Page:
Kevin Ziomek, LHP, Vanderbilt
Birthdate: March 21, 1992 Age at Draft: 21.18
That video of Ziomek is from high school; I can't find a publicly-accessable video of him in college that I can legally embed here. Even Ziomek's MLB.com 2013 draft profile is just a high school video. There is a subscription video at Scout.com from his time in the Cape Cod League here, but you have to have a scout.com subscription to access it.
In any event, video or no, Ziomek is a college pitcher to watch closely this spring and a potential first round pick.
Ziomek was a high school pitcher in Amherst, Massachusetts, and a first round candidate back in 2010. He fell to the 13th round due to a strong Vanderbilt commitment, and chose to attend college rather than sign with the Arizona Diamondbacks. Used mostly in relief as a freshman, he posted a 1.59 ERA with a 47/16 K/BB in 45 innings with 33 hits allowed.
Expected to take a larger role in 2012, he moved to the starting rotation but had a difficult sophomore year, with a 5.22 ERA and a 79/39 K/BB in 79 innings with 79 hits allowed. His velocity was down, his breaking stuff wasn't as crisp, his command wasn't as sharp, and scouts critiqued his arm action and mechanical consistency. However, '12 ended on a positive note with a strong showing in the Cape Cod League. His velocity was back, he threw strikes, and posted a 1.27 ERA with a 36/6 K/BB in 28 innings. He enters 2013 as one of the key components on the Vandy staff.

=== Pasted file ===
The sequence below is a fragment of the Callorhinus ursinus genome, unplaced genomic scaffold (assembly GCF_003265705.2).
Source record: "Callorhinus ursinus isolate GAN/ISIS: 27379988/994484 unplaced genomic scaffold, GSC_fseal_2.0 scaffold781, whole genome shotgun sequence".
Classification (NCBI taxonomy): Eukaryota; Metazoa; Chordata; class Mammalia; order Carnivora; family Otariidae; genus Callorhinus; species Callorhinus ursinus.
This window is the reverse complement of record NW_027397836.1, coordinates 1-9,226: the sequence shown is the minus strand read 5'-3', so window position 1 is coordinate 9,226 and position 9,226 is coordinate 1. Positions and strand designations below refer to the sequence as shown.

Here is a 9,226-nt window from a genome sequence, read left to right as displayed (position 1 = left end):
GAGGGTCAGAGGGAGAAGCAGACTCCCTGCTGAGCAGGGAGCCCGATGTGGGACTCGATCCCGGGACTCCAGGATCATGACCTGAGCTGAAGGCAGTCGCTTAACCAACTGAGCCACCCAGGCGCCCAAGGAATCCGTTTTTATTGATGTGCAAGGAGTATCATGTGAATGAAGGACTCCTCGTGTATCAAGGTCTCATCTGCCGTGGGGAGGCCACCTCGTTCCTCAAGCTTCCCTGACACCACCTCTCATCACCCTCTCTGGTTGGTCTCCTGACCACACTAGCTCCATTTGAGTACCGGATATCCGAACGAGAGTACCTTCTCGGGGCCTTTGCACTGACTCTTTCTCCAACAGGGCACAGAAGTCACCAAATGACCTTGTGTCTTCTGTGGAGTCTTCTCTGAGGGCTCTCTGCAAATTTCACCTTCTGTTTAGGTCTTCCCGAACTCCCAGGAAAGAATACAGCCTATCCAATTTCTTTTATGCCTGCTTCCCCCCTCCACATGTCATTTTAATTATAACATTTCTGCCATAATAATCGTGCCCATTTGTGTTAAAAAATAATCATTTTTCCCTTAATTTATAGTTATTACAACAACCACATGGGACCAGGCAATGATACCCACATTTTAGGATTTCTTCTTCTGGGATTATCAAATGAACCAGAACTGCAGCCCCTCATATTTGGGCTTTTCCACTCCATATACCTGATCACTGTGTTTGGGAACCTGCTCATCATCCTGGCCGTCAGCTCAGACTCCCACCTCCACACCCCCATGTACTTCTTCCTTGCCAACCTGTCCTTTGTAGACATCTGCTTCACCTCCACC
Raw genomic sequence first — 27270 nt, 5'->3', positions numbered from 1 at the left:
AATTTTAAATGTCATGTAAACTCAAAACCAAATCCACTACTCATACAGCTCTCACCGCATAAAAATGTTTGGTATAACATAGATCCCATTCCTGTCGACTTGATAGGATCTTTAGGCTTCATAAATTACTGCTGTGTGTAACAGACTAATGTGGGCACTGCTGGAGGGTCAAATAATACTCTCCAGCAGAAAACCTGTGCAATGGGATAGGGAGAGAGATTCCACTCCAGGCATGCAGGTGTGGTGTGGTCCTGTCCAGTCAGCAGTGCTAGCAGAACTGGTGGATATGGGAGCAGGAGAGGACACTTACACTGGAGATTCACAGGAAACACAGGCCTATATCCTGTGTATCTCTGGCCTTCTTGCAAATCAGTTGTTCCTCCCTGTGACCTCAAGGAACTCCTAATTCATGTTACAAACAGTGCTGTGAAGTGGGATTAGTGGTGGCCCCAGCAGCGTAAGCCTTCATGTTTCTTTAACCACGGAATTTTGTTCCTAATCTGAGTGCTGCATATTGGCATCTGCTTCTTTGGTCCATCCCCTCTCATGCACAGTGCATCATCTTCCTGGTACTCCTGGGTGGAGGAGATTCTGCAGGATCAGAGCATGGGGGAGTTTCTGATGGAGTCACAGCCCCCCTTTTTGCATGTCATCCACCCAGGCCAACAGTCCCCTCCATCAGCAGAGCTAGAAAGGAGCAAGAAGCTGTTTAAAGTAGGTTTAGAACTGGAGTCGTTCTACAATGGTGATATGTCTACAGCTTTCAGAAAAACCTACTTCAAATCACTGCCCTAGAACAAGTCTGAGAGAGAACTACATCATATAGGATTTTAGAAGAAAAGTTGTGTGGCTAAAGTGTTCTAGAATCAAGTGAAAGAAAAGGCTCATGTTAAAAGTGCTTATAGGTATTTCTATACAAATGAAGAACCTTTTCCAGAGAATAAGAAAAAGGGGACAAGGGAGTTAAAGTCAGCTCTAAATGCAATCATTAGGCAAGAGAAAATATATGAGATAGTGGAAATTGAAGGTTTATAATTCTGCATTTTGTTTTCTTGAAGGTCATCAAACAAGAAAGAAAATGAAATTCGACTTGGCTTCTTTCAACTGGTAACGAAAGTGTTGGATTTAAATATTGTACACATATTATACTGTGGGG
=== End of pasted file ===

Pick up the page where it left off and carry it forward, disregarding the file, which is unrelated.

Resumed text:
Ziomek is a good athlete who was listed at 6-2, 180 in high school but has gained size and strength in college, now listing at 6-3, 200. When everything is right with Ziomek, he shows a 90-93 MPH fastball, although his velocity is known to sag into the upper-80s when his delivery is off.
His top secondary pitch in high school was his slider, but his changeup has moved ahead and is now his best pitch to off-set the fastball. His breaking ball can be slurvy but it reportedly looked good on Cape Cod, and when he's throwing strikes all three pitches work well. Ziomek's arm action has some hooky funk to it, hurting his stock with some scouts, but when he repeats his mechanics properly (as he did last summer) it makes him more deceptive.
His position in the 2013 draft depends on which Ziomek we see this spring. The 2011 freshman and 2012 summer ball Ziomek is an impressive strike-throwing lefty with three major league pitches, who would fit ideally in the back part of the first round or early in the supplemental. The erratic Ziomek of spring 2012 is problematic, more of a project that would intrigue some teams but scare others off.
I don't know which Ziomek we will see this spring, but when everything is right he profiles as a number three starter. I'm inclined to like him, but I have a known bias in favor of pitchers from cold weather backgrounds.